They say there’s no money in poetry, so who would be crazy enough or brave enough to open a shop dedicated entirely to the craft? Enter Paul McMenemy, editor of Lunar Poetry and the person who is opening London’s only poetry bookshop.
Named after his magazine, the shop will open at I’klectik Art Lab — a former Buddhist centre near Lambeth North, nestled between the Poetry Library at Southbank Centre and the Poetry School.
It’s a tough climate for authors, publishers and book sellers but Paul insists there is a market for poetry, pointing to the popularity of the Free Verse Poetry Book Fair, held annually at Conway Hall. Similarly the success of Tim Well’s Stand Up and Spit Season, the popularity of spoken word and packed-out open-mic nights around the city show the appetite for poetry is strong.
But this project isn’t just about getting books into the hands of poetry appreciating people — Paul wants to dismantle the air of exclusivity which surrounds it.”Poetry has the upper hand when it comes to digital and e-readers,” he states, a two-fingers to everyone who predicted that tech would be the demise of the paperback. “It’s because formatting poetry is a nightmare.” Not to mention there’s nothing like the crumpled, tea-stained, heavily-annotated page of a well-read poem.
“We all remember having poetry dumped on us in secondary school and this is about getting rid of those unpleasant associations,” he says. “Poetry as an art form should be taken seriously and valued as any other is — poetry should live in the real world and not be consigned to high school anthologies.
“We need to get poetry to a point where all the heartless, capitalist bastards are into it.”
It’s a valid point — surely the world would be a more reflective, considerate place if they were?
Paul firmly believes “everywhere should have a poetry bookshop but if it’s going to work anywhere it’s going to work in London — for the sheer volume of people that pass through”.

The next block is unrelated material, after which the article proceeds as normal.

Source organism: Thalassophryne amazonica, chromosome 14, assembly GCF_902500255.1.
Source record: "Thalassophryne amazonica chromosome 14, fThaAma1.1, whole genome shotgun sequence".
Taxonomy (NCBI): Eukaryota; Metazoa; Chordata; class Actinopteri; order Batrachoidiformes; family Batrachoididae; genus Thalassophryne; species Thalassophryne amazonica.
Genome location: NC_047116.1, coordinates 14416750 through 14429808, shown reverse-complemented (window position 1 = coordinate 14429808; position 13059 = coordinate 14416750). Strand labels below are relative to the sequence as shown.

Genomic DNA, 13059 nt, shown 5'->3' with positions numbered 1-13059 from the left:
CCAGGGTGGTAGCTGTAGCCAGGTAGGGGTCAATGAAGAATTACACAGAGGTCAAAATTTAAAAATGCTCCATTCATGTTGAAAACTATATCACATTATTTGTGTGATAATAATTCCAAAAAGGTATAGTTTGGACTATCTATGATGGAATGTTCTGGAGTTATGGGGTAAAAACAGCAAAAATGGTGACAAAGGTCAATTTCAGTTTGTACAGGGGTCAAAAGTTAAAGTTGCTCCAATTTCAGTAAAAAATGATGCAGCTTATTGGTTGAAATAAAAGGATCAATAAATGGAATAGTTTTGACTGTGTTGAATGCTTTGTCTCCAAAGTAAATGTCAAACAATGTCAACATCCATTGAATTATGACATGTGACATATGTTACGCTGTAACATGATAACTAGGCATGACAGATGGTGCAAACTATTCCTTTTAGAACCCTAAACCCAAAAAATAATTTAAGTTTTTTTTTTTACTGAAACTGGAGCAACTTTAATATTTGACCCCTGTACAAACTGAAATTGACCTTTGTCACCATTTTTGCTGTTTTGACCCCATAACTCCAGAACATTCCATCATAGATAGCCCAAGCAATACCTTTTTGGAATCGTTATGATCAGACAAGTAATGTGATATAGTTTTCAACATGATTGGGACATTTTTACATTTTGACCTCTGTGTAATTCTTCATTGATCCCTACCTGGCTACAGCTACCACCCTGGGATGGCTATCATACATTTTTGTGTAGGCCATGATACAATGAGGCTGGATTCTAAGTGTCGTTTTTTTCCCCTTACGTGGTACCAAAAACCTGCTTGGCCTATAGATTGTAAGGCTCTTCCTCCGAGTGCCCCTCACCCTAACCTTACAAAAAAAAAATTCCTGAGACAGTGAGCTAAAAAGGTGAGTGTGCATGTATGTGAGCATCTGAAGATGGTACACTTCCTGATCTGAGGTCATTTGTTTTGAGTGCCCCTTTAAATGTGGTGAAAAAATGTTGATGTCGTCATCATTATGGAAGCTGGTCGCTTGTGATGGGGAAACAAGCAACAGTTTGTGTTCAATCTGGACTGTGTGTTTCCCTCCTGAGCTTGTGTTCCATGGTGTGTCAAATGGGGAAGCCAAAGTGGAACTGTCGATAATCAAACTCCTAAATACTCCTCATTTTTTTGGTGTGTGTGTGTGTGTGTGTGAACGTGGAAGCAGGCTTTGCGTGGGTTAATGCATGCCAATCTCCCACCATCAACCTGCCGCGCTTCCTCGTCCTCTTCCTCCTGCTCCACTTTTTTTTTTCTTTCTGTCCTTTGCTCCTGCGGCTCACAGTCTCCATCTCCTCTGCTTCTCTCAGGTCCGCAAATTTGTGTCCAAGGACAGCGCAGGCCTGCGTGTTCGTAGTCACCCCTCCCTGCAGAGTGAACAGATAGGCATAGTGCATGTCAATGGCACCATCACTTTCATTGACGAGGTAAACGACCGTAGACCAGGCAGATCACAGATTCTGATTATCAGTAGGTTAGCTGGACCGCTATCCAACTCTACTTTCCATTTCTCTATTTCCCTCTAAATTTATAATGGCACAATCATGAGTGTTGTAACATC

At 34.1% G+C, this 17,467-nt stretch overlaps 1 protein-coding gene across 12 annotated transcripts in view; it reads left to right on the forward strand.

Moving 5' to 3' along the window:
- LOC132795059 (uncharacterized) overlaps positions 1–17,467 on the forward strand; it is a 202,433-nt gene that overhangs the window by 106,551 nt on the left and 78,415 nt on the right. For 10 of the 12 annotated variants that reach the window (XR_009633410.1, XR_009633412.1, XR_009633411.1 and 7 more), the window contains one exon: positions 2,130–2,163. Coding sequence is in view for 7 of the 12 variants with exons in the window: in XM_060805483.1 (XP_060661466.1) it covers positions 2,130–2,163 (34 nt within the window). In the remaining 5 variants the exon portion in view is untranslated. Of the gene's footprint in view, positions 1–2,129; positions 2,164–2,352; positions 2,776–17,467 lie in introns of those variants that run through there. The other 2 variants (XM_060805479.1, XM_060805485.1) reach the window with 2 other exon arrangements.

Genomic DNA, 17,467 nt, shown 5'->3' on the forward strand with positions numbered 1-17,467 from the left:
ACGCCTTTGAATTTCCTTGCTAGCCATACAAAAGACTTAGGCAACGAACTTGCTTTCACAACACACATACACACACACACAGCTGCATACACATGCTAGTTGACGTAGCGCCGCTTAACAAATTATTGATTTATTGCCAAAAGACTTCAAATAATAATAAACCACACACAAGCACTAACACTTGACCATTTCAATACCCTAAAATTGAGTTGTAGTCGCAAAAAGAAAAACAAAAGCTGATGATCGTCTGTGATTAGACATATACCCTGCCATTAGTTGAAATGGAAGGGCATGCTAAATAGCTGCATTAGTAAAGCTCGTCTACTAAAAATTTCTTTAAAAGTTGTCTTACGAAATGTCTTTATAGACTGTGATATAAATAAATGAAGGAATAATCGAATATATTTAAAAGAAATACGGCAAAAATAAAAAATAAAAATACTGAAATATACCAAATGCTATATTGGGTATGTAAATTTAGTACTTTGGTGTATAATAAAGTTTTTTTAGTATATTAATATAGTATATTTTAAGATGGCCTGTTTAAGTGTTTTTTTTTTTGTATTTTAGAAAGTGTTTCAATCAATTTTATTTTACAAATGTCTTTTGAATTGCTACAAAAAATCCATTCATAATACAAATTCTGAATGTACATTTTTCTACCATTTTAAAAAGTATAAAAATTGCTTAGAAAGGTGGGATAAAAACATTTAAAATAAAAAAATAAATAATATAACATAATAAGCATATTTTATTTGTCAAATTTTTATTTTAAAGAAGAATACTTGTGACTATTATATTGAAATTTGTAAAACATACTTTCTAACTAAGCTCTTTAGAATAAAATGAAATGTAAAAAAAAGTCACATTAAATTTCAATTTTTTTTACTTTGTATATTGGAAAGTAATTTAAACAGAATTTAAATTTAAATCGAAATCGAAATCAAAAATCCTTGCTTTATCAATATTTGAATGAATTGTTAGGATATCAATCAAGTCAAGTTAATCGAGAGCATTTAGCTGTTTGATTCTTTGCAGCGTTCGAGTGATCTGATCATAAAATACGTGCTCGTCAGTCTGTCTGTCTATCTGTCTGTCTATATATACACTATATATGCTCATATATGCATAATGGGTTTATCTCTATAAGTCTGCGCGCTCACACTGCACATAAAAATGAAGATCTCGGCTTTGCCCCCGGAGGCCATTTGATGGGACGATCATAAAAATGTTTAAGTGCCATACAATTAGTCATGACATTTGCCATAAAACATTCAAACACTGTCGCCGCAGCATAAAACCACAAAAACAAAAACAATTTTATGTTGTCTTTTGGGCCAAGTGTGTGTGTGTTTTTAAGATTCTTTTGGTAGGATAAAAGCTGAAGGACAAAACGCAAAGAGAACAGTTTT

London has a healthy poetry scene but you wouldn’t know it by heading to the poetry section of any bookshop. Most chains will stock a limited selection of first world war anthologies, prize winners and classics because it sells, but it’s safe. And while The Poetry Society does a great job at preservation this doesn’t leave much room for innovation.
The stock will be “truly representational of modern British poetry”. There are an abundance of independent publishers and small poetry presses which aren’t as visible to the public as they could be, for example Penned in the Margins, Ambit, Blart and SJ Fowler are all producing great work. Therefore a shop would provide both writers and publishers with visibility and new audiences.
Bookshops have to be versatile to survive — London’s last poetry bookshop closed in the 70s. Lunar Poetry Bookshop will host workshops, reading groups, book launches and events as well as the obligatory on-site café.
The shop will be run by volunteers who share Paul’s enthusiasm for poetry and will be on hand to make informed recommendations. There are also plans to take the shop to book fairs.
Paul envisions a space which sits at the heart of the community as a kind of Shakespeare & Company of the Southbank. A place not just to exchange books but ideas, knowledge and “intelligent discussion which doesn’t centre on a dead poet or one who’s coming up to it”.
So is he brave or crazy? Perhaps it’s a bit of both — and that’s what makes this so exciting.
What? The Lunar Poetry Bookshop
Where? I’klectik, 20 Carlisle Lane, London SE1 7LG (nearest tube: Lambeth North)
Tell me more: The bookshop will be open every day from 10am-7pm and will stock a mixture of published, self-published and second hand books, poetry magazines and poetry recordings. We’re waiting for an official launch date (never expect a poet to be on time) — in the meantime if you’ve got poetry to flog or want to lend your poetic wisdom by way of volunteering you can find details of how to get in touch with Lunar Poetry via their website.